[Frontiers in Bioscience S3, 467-473, January 1, 2011]

Modulation of hematopoiesis through histamine receptor signaling

Elke Schneider, Anne-France Bertron and Michel Dy

Universite Paris Descartes, Faculte de Medecine,- CNRS UMR8147 Cytokines, Hematopoiesis and Immune Response, Hospital Necker - 161 rue de Sevres, Paris, France

TABLE OF CONTENTS

1. Abstract
2. Introduction
3. Modulation of hematopoiesis by endogenous and exogenous histamine
4. Evidence for a functional H4 histamine receptor (H4R) in hematopoietic progenitor subsets
4.1. H4R mRNA and protein expression in murine and human hematopoietic progenitor cells
4.2. H4R-mediated blockade of growth factor-induced entry of hematopoietic progenitors into cell cycle
5. Histamine receptor signaling
5.1. cAMP/PKA-dependent cycle arrest in response to H4R activation
5.2. Cell cycle arrest through H4R-induced maintenance of p21Cip1/Waf1 expresssion
6. H4R-induced cycle arrest: a means of myeloprotection
6.1. H4R-mediated in vitro and in vivo protection of hematopoietic progenitor cells against the toxicity of anti-cancer drugs
6.2. Lack of H4R expression and function in common carcinoma cell lines.
7. Conclusions and perspectives
8. Acknowledgment
9. References

1. ABSTRACT

Histamine is one of the most versatile biogenic amines targeting a variety of cells through extra- and intracellular binding sites and specific receptors, which trigger different signal transduction pathways. It has been associated with cell growth ever since G. Kahlson demonstrated that its synthesis was increased in rapidly growing tissues of plants and animals. He proposed that the newly formed amine, as opposed to its stored counterpart, might play a major role in growth processes. Later on, a number of investigators provided evidence for the contribution of histamine to the expansion of normal and malignant cells, whether of hematopoietic origin or not. These studies have generated conflicting results, revealing growth-promoting as well as inhibitory effects, most likely because the final outcome of exposure to histamine depends on the signaling pathways triggered by distinct receptors and their differential distribution among the target population. The purpose of the present review is to outline our current understanding of the regulatory functions of histamine during growth and differentiation of hematopoietic progenitors, focusing on those mediated through its H4 receptor.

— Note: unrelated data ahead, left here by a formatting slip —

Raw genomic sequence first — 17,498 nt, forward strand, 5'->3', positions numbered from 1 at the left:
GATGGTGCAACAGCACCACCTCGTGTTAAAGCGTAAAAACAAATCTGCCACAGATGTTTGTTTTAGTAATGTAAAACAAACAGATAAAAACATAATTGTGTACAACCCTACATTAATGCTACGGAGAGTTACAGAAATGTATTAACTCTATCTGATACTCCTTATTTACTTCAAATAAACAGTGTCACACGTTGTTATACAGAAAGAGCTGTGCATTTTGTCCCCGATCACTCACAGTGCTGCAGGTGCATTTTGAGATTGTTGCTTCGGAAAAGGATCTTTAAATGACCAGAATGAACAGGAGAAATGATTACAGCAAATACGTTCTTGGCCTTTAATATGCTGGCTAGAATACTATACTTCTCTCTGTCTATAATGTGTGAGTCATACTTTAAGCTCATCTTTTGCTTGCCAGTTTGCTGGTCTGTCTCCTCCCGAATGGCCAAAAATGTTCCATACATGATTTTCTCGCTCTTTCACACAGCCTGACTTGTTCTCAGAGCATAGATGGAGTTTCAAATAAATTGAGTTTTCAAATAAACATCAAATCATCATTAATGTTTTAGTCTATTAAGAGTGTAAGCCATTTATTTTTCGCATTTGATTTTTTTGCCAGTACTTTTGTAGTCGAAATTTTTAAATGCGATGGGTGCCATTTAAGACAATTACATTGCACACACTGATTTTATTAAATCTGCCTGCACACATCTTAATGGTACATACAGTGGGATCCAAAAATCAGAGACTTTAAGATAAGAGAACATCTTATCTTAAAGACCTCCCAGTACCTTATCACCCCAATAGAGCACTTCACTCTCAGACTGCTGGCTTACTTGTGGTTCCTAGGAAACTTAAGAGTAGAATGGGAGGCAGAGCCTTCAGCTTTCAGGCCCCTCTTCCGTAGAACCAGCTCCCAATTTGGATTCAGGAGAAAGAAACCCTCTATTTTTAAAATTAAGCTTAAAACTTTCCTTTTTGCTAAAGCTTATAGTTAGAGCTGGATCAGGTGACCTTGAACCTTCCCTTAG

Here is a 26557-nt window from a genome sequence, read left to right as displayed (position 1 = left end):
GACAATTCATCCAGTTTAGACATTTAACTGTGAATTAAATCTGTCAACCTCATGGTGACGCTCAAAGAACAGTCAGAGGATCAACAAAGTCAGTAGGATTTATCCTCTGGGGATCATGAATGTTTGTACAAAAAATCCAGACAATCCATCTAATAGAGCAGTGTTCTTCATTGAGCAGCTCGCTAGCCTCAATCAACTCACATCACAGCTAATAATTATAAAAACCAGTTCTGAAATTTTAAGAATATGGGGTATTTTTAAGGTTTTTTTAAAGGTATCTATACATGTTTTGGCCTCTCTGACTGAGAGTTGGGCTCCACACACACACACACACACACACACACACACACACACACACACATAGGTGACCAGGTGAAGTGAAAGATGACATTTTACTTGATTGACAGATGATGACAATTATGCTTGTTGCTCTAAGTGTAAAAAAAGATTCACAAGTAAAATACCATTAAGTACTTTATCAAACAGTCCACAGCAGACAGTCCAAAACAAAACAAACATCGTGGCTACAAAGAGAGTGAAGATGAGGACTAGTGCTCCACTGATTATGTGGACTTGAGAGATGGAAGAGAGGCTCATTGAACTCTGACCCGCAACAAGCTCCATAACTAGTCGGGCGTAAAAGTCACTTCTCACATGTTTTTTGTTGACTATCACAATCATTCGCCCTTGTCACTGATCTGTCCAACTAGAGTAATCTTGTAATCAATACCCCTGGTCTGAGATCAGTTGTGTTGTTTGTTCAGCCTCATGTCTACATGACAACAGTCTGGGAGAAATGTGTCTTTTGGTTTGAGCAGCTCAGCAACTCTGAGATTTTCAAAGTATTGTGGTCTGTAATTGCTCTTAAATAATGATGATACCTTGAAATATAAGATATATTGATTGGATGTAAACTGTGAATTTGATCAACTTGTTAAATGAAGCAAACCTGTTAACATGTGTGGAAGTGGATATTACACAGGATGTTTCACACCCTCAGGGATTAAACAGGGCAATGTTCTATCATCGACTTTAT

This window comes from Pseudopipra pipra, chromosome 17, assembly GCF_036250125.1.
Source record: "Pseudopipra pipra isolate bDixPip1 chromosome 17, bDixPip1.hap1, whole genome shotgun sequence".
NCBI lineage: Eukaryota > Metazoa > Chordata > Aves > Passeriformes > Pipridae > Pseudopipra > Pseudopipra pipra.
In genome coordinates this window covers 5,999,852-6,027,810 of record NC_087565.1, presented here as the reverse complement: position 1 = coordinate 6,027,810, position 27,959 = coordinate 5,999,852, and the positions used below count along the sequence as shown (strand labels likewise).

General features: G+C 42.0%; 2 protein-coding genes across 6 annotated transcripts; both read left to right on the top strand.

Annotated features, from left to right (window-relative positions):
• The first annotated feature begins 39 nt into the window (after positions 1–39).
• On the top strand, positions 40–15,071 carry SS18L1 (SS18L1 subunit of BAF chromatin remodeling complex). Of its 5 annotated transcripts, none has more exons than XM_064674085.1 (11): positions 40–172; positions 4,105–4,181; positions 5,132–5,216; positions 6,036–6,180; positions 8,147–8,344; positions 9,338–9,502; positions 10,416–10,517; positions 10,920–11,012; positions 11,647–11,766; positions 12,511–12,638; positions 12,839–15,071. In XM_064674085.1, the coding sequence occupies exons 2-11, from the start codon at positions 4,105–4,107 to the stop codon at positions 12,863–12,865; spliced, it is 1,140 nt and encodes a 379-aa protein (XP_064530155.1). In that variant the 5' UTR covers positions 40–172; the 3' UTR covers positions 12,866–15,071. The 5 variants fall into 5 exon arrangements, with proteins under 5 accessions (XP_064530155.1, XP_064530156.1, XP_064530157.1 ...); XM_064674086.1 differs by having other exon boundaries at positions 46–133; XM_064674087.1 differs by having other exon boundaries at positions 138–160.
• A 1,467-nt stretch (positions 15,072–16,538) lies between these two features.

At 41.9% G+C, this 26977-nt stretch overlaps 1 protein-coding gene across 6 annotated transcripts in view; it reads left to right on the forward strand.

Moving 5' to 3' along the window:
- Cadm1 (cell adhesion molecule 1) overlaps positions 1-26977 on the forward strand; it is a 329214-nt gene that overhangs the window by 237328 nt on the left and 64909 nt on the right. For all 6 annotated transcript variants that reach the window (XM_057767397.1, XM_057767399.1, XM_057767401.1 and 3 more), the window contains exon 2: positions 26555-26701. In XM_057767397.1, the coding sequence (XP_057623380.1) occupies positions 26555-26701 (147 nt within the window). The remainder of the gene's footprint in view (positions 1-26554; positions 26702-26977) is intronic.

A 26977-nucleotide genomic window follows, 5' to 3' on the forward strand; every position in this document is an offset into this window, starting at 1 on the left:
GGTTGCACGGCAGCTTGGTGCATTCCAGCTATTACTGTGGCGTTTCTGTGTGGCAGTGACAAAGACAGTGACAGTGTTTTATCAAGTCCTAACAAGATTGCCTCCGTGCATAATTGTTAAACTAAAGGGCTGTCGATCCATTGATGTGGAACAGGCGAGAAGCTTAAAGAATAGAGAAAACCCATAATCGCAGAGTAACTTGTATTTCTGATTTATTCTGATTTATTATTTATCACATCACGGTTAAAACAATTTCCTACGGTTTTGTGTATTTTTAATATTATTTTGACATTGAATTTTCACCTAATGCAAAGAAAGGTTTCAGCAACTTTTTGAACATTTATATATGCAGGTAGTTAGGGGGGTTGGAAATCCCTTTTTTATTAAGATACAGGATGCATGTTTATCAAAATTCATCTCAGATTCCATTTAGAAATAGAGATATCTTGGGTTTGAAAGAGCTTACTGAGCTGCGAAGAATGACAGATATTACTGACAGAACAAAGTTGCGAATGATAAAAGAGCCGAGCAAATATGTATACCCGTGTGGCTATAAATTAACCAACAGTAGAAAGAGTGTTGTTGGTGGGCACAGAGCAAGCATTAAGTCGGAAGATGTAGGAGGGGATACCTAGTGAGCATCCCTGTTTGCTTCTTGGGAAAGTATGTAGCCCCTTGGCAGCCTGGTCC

2. INTRODUCTION

The term hematopoiesis designates a complex process of proliferation and/or differentiation leading from stem cells to the formation of all mature blood cells through a series of lineage commitment stages controlled by specific transcription and growth factors as well as stimulatory or inhibitory signals from the stroma (1). Recent studies have established that molecules of the neural-immunological axis, such as biogenic amines, can also take part in this complex network (2,3). Indeed, the bone marrow is not only highly innervated with both nonmyelinated and myelinated fibers (4), but also expresses a number of neurotransmitter G-protein-coupled receptors (5) through which hematopoietic progenitor cells can be targeted. In support of a regulatory function, it has been reported that catecholaminergic neurotransmitters regulate migration and repopulation of human hematopoietic progenitor cells (6) and that serotonin is able to stimulate their expansion (7).